Monday, October 15, 2012

Reducing Digital Noise

Digital noise is the polka-dot effect in images with long exposures or images shot at high ISO settings in low-light situations. The effect is most noticeable in images shot in low-light situations. Many consider digital noise to be a synonym for film grain. Although the causes are the same, the effects are quite different. Some film photographers purposely shoot images with enhanced grain for artistic effect.
However, digital noise detracts from the image because of the sporadic bright pixels within solid colors, and lacks the aesthetic qualities of enlarged film grain.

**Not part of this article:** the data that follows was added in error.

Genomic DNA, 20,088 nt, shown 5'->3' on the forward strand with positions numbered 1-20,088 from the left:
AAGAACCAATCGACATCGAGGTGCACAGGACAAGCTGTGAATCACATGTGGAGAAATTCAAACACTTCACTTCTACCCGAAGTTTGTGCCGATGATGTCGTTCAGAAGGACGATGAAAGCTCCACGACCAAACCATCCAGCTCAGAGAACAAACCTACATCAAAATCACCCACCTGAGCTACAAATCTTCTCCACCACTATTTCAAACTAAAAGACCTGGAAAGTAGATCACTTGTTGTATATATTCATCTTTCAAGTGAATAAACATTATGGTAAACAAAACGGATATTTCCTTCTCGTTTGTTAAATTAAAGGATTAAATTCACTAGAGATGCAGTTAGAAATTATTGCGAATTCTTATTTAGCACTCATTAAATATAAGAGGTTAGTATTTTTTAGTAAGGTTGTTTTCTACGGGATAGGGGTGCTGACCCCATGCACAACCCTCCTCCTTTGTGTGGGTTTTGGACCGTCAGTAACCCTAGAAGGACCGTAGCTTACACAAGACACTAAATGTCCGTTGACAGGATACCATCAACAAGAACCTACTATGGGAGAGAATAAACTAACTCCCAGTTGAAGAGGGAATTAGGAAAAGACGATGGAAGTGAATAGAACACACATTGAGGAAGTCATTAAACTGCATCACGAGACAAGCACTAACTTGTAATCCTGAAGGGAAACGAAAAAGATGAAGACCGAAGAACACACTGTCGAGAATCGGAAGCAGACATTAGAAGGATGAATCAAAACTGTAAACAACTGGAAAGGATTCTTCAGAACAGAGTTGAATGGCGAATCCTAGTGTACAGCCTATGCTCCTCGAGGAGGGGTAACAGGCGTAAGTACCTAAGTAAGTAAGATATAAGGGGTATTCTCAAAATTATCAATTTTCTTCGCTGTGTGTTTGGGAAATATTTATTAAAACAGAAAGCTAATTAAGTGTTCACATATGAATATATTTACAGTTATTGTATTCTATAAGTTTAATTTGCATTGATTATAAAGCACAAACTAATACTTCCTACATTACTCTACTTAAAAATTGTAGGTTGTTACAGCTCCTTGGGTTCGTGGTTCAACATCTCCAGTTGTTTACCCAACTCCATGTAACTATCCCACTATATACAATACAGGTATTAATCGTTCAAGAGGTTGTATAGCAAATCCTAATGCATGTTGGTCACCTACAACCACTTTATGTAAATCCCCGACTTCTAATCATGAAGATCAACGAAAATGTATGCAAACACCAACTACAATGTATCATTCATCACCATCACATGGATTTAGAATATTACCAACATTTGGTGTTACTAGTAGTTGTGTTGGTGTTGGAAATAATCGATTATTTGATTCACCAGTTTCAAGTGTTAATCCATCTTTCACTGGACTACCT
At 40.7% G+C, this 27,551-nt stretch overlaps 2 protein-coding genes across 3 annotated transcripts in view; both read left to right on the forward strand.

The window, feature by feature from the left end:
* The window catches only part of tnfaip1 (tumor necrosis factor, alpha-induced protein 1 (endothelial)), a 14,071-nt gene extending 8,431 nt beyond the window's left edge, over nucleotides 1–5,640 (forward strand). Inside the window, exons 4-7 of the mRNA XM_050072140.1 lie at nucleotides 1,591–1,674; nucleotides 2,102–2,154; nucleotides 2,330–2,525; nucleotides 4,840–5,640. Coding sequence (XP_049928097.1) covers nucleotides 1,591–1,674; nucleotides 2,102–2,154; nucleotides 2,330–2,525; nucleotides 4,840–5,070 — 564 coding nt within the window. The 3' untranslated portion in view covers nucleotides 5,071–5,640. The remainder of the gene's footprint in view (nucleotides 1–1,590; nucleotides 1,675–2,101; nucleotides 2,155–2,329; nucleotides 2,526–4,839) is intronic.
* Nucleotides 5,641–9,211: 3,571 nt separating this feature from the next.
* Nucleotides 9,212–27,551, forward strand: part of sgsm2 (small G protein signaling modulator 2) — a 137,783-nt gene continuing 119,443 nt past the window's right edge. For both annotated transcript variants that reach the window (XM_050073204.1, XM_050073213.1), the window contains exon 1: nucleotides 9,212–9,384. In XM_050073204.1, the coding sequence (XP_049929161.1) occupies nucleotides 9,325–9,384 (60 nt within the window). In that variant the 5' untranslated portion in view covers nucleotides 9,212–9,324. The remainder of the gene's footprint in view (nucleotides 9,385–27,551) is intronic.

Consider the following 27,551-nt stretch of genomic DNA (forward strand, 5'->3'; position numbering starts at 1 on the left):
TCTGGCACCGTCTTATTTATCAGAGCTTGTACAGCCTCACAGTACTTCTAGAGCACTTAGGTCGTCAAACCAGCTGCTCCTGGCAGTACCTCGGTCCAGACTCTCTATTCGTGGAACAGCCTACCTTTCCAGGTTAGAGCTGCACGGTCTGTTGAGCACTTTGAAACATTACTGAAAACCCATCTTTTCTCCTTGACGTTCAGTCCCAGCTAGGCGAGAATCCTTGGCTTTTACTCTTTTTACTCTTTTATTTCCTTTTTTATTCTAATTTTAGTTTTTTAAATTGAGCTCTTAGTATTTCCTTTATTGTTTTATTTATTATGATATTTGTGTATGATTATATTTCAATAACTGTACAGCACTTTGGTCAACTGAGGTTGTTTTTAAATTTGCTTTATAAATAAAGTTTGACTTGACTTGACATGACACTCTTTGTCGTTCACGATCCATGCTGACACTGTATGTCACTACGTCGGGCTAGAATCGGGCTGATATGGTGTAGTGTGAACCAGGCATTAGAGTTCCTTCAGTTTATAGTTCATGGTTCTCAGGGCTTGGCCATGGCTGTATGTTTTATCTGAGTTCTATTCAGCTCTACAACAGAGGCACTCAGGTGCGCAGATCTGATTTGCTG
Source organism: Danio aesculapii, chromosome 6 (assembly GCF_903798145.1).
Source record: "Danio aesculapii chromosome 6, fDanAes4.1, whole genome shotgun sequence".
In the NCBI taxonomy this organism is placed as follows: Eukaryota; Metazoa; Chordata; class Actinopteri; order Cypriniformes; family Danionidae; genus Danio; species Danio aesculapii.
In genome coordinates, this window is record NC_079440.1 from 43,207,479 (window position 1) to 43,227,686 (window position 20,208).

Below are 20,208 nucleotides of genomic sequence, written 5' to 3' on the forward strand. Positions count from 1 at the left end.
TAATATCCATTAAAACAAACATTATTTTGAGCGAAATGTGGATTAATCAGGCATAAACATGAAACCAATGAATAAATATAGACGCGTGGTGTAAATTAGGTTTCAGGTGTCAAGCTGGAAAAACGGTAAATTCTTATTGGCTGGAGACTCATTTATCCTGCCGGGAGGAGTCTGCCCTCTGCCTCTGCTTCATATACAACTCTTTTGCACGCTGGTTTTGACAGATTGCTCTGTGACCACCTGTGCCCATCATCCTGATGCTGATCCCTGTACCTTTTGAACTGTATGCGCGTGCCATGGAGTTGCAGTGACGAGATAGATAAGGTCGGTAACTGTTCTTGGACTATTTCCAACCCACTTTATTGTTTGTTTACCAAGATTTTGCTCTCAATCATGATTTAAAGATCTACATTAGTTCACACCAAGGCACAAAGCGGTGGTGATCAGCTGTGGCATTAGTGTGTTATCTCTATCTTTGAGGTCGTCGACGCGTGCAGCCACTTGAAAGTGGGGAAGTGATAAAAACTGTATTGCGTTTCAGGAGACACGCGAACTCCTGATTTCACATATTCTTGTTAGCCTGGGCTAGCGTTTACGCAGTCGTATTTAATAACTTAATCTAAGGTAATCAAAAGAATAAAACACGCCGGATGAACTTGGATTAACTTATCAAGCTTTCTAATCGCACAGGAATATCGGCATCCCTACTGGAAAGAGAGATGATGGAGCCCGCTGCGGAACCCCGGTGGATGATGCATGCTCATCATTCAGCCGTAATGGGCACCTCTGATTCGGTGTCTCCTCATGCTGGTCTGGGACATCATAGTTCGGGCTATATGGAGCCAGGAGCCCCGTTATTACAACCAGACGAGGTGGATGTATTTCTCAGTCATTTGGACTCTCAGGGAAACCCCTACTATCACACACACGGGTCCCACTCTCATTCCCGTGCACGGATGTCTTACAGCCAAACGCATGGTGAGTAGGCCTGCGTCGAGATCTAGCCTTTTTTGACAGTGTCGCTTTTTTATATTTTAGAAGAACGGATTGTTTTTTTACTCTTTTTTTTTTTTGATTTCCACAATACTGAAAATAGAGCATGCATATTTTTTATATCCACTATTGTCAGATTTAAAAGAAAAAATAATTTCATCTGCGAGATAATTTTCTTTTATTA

You can reduce digital noise by taking your photographs at ISO settings between 100 and 400. The 400 ISO setting provides more exposure latitude, but even 400 ISO exhibits a little noticeable digital noise. If your subject is not moving and you can’t use a flash, using a tripod can allow you to shoot successfully with low ISO settings. Many DSLR models come with a noise-reduction feature. If you turn on the noise reduction feature, it is automatically activated when you shoot long exposures. The camera color corrects at the pixel level, processing the image as it’s shot. The main negative aspect to digital noise reduction on the camera is the significant lag time required for the image to process between shots. One way to avoid this lag time between shots is to keep the noise-reduction feature on your camera off and use the Aperture Noise Reduction adjustment controls after you’ve imported your images.

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